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An Update on the Effect of the Quonochontaug Dredging Project:
A Discussion with Alicia Eichenger of Salt Ponds Coalition

In 2018, WFC joined many generous community members in supporting the Quonochontaug dredging project. This project was funded in part by a federal coastal resilience grant from NOAA and the Towns of Westerly and Charlestown, with matching grants from the Salt Ponds Coalition and Shelter Harbor Conservation Society. This project began on December 3 and the dredging operations started on January 8, 2019. It was completed on January 23, 2019. Over 70,000 cubic yards of dredge material were relocated to various marsh restoration sites adjacent to the pond.

In an effort to better understand the impact of the project on the water quality in Quonnie Pond, WFC interviewed Executive Director of the Salt Ponds Coalition, Alicia Eichenger. The Salt Ponds Coalition regularly collects water samples at various sites throughout Quonochontaug and has one of the largest databases of water quality readings in the country. According to the data, bacteria is low in Quonnie this year, which can in part be attributed to increased flow from dredging. The previous year results were muddled by a particularly rainy period. In addition, the marsh areas that received dredge materials have been re-populating. As a result, the marsh will have more longevity and will be a more effective storm barrier for the community.

According to Eichenger, overall the “Quonnie project went really well. Regular testing of conditions around the Pond indicates the positive impacts on the marsh and water quality. It was nice to see the state, the pond, the federal government, citizens and local groups such as WFC come together to create success.”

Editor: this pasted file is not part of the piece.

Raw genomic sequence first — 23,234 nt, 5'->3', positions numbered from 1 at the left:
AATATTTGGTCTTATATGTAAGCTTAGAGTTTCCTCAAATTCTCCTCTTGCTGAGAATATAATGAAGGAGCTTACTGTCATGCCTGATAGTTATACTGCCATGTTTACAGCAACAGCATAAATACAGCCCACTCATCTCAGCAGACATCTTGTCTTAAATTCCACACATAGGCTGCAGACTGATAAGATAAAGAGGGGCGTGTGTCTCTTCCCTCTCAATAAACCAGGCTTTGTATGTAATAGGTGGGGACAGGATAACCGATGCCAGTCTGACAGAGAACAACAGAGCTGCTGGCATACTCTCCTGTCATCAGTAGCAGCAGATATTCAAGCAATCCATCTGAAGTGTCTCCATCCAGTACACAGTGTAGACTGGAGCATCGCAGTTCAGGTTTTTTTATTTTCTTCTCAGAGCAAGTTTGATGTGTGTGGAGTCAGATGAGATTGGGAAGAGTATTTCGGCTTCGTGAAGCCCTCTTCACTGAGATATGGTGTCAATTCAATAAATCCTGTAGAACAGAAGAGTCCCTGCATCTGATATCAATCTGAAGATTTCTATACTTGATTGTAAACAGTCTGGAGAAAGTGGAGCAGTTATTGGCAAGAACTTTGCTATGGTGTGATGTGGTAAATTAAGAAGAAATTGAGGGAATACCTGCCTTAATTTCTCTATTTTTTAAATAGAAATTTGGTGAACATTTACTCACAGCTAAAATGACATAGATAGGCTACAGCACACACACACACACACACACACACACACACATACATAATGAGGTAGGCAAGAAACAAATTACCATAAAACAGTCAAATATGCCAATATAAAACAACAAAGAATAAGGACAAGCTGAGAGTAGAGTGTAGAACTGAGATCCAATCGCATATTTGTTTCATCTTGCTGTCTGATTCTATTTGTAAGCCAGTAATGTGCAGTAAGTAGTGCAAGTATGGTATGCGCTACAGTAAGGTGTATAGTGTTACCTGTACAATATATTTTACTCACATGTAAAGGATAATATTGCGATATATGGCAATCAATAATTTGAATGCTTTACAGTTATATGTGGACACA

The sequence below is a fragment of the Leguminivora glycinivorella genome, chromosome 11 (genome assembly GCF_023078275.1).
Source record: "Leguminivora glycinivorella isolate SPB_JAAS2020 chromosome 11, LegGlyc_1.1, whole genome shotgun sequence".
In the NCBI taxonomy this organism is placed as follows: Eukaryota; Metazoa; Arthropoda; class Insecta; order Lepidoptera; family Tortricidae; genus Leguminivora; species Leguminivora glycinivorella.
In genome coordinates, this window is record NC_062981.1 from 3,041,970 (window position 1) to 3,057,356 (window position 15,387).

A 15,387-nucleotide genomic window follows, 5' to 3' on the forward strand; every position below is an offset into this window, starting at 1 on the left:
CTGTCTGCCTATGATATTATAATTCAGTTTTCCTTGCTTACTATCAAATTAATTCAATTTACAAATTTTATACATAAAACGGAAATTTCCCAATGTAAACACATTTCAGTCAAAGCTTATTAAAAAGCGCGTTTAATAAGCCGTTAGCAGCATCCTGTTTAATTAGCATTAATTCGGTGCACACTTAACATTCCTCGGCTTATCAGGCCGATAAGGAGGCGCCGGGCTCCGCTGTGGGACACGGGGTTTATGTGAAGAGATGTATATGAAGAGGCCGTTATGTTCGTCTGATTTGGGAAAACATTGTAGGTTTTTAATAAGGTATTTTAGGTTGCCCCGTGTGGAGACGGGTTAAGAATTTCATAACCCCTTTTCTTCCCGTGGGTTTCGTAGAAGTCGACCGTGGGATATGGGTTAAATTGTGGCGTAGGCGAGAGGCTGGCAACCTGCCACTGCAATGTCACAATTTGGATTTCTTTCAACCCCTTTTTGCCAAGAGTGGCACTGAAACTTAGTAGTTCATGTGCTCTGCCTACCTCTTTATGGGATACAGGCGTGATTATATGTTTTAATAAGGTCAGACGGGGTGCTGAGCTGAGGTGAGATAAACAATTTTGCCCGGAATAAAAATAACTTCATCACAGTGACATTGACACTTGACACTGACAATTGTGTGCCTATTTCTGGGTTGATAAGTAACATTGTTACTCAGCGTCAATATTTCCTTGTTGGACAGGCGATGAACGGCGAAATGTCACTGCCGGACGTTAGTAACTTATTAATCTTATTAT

WFC’s Stewardship Blog

The WFC has signed a Cooperator’s Agreement with the Southern Rhode Island Conservation District (SRICD) to work with them and the Natural Resources Conservation Service (NRCS) on enhancing the conservation values on Langworthy Field, Noyes Neck Farm and the Nushka Preserve. Stewardship Committee members have had several meetings over the fall and management plans are being developed. We are exploring a pollinator meadow on Langworthy Field. We are also investigating ways to manage the forested lands to better support the diverse bird populations in the area.

Over the summer, WFC hosted an expert on birds, Kate Sayles from the RI Bird Project, for a Zoom educational event. She explained that the populations of birds in a particular forest dictate the types of management strategies that will be effective to aid those forests. In this vein, we invite our local “birders” to contact us with any information that they have about the various birds they observe in our forested lands, particularly in the Nushka Preserve and Noyes Neck Farm areas. Please feel free to email Rose Cavanagh at rcavanagh@weekapaugfoundation.org with your observations.
Meet the New Trustees

WFC welcomes five talented and dedicated Trustees this year.

Robert Bouvier

Rob holds a bachelor’s degree in Marketing from Central Connecticut State University. A lifelong resident of West Hartford, Connecticut, he has 32 years of insurance industry leadership and served for four years as Mayor of his community. In addition to his government service, Rob also served on a number of boards and commissions including the Bridge Family Center and Weekapaug Chapel.

In 2000, Rob was instrumental in organizing the first annual Mayor’s Charity Ball, which, since then, has raised over one million dollars benefiting various community based non-profits. Rob was appointed by the past Governor of Connecticut, M. Jodi Rell, to serve on the UConn 2000 Advisory Commission that was responsible for reviewing all the construction-related issues at the University of CT. Rob has served as the Chairman of the Board for Saint Timothy’s Middle School, as a member of the Board of the Hartford Golf Club and was the founding member of the West Hartford/Bloomfield Health District. He is currently on the Board of Directors for the CT IFS and Connecticut Wealth Management, LLC and is a member of The Council of Insurance Agents and Brokers. Rob and his wife Dorothy established a residence in Rhode Island in 2015 where they enjoy spending time with their family and friends in beautiful Weekapaug and surrounding areas. He looks forward to serving on the Board of WFC.